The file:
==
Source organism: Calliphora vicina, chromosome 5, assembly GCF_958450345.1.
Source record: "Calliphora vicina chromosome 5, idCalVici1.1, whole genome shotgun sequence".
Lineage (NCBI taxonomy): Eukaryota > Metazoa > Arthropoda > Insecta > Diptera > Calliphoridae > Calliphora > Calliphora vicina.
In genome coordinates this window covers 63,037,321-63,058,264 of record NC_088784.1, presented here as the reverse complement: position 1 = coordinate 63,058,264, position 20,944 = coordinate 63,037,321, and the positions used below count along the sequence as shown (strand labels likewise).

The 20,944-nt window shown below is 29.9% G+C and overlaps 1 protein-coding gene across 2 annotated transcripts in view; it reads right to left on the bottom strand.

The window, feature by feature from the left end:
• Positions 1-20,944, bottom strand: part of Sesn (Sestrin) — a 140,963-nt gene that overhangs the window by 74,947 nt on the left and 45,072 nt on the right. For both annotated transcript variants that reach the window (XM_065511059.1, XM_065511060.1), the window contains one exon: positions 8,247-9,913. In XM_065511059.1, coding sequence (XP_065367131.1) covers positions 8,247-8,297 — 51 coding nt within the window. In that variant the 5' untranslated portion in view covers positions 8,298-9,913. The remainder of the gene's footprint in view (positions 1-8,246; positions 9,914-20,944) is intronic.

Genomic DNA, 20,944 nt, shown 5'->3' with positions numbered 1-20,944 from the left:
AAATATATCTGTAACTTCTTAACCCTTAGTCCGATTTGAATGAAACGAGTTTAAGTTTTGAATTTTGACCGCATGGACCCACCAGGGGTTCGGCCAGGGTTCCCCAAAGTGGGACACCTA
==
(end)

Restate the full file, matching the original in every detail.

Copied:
Source organism: Calliphora vicina, chromosome 5, assembly GCF_958450345.1.
Source record: "Calliphora vicina chromosome 5, idCalVici1.1, whole genome shotgun sequence".
Lineage (NCBI taxonomy): Eukaryota > Metazoa > Arthropoda > Insecta > Diptera > Calliphoridae > Calliphora > Calliphora vicina.
In genome coordinates this window covers 63,037,321-63,058,264 of record NC_088784.1, presented here as the reverse complement: position 1 = coordinate 63,058,264, position 20,944 = coordinate 63,037,321, and the positions used below count along the sequence as shown (strand labels likewise).

The 20,944-nt window shown below is 29.9% G+C and overlaps 1 protein-coding gene across 2 annotated transcripts in view; it reads right to left on the bottom strand.

The window, feature by feature from the left end:
• Positions 1-20,944, bottom strand: part of Sesn (Sestrin) — a 140,963-nt gene that overhangs the window by 74,947 nt on the left and 45,072 nt on the right. For both annotated transcript variants that reach the window (XM_065511059.1, XM_065511060.1), the window contains one exon: positions 8,247-9,913. In XM_065511059.1, coding sequence (XP_065367131.1) covers positions 8,247-8,297 — 51 coding nt within the window. In that variant the 5' untranslated portion in view covers positions 8,298-9,913. The remainder of the gene's footprint in view (positions 1-8,246; positions 9,914-20,944) is intronic.

Genomic DNA, 20,944 nt, shown 5'->3' with positions numbered 1-20,944 from the left:
AAATATATCTGTAACTTCTTAACCCTTAGTCCGATTTGAATGAAACGAGTTTAAGTTTTGAATTTTGACCGCATGGACCCACCAGGGGTTCGGCCAGGGTTCCCCAAAGTGGGACACCTA